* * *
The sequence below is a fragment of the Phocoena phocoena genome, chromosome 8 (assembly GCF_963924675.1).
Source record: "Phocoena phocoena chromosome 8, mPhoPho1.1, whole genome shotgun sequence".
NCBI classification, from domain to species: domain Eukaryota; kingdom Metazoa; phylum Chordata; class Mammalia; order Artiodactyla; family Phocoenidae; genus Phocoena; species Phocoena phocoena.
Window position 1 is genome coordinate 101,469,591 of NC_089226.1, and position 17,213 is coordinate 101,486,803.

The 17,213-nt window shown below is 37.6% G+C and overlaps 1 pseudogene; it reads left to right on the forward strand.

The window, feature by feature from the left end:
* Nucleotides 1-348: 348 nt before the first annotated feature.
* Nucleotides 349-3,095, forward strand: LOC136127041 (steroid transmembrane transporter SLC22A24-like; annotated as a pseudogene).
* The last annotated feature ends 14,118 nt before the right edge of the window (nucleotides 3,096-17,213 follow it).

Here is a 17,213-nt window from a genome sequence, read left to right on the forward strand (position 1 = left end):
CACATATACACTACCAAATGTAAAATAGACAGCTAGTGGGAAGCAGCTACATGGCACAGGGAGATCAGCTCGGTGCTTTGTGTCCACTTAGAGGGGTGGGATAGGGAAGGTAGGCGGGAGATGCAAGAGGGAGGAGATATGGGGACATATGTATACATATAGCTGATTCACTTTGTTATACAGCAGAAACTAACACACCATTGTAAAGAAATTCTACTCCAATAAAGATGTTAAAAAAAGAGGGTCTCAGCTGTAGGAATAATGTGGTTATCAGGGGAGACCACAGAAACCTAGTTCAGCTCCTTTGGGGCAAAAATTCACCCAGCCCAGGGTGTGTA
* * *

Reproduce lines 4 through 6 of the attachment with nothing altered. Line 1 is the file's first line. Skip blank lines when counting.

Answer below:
Window position 1 is genome coordinate 101,469,591 of NC_089226.1, and position 17,213 is coordinate 101,486,803.

The 17,213-nt window shown below is 37.6% G+C and overlaps 1 pseudogene; it reads left to right on the forward strand.

The window, feature by feature from the left end: